Primary metabolism supports essential chemical processes of living organisms, and is highly conserved among all life forms. In contrast, specialized metabolism contributes to the fitness of its host in specific abiotic and biotic environments, and distributes taxonomically along the evolving tree of life. We seek to understand how complex specialized metabolites are biosynthesized through an assembly line of specialized enzymes, why these specialized metabolic traits are relevant to their hosts under ecological niches, and how these complex pathways could have evolved in a Darwinian fashion.
Operons, defined as genomic DNA units containing a cluster of genes (often functioning in the same pathway) under the control of the same promoter, are widespread in prokaryotic genomes. Conveniently for biochemists, this feature has facilitated de novo metabolic pathway discoveries in prokaryotic systems in the past decades. However, in eukaryotes, metabolic genes of a particular pathway are often randomly scattered across the genome. As a result, it remains a major barrier for scientists to efficiently decode specialized metabolic pathways in a given eukaryotic host of interest with limited genetic tools. To overcome this difficulty, we have developed a gene-discovery workflow geared towards eukaryotic specialized metabolic systems, taking advantage of the fact that most of the specialized metabolites accumulate spatially and temporally under developmental control, and/or are elicited under unique conditions. Combining state-of-the-art metabolomics and genomics technologies, as well as bioinformatics, we can now quickly identify candidate enzyme-encoding genes underlying specific metabolites of interest. These candidate genes will then be functionally examined using more traditional experimental approaches both in vitro and in vivo (see the figure below).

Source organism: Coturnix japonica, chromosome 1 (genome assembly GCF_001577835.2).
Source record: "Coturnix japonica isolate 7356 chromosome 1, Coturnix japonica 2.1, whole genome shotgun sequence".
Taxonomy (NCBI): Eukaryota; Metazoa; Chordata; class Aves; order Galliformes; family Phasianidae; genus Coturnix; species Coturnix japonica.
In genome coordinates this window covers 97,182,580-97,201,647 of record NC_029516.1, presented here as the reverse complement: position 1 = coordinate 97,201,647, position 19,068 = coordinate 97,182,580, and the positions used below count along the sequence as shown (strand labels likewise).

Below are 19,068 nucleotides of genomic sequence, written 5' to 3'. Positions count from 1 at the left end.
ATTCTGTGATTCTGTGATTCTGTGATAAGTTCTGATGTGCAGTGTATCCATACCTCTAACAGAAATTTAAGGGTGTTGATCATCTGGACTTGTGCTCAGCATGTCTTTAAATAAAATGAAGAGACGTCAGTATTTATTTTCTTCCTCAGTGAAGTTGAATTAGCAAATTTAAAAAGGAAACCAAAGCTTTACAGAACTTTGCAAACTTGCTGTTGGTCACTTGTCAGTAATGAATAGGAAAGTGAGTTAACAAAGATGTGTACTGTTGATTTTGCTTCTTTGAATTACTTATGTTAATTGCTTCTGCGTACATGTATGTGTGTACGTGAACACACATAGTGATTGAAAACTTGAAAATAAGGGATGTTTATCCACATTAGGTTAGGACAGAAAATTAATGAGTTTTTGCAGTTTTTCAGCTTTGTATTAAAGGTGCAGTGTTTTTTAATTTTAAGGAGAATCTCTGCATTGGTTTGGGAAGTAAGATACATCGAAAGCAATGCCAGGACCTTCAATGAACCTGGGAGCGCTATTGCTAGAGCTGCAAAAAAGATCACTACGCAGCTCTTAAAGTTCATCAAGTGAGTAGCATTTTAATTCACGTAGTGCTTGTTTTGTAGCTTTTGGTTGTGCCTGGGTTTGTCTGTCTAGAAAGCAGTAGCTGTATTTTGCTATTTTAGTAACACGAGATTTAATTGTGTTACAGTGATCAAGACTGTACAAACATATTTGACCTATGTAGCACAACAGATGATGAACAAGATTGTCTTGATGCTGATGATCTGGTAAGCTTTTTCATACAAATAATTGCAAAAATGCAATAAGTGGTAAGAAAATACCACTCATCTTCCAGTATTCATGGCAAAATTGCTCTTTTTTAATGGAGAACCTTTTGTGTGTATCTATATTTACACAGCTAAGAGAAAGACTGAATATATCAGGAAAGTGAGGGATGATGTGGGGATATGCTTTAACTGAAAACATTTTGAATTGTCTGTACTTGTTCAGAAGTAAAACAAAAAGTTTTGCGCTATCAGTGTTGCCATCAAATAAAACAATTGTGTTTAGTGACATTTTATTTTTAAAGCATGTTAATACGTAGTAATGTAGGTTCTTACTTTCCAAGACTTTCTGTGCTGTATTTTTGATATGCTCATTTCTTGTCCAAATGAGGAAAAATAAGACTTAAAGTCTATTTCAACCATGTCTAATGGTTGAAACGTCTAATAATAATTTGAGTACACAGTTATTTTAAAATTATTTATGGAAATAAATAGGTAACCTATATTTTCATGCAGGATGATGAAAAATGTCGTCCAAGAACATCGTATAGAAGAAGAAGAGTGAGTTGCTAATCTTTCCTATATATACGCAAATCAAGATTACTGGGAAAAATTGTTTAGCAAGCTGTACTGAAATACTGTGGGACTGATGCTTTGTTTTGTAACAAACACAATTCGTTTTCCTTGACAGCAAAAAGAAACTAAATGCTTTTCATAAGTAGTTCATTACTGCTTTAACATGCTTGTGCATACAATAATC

Exploration of the largely untapped eukaryotic specialized metabolic systems not only will advance our understanding of the chemistry of life processes, but also will empower synthetic biologists to engineer microbial production of those high-value natural products of eukaryotic origin in the near future.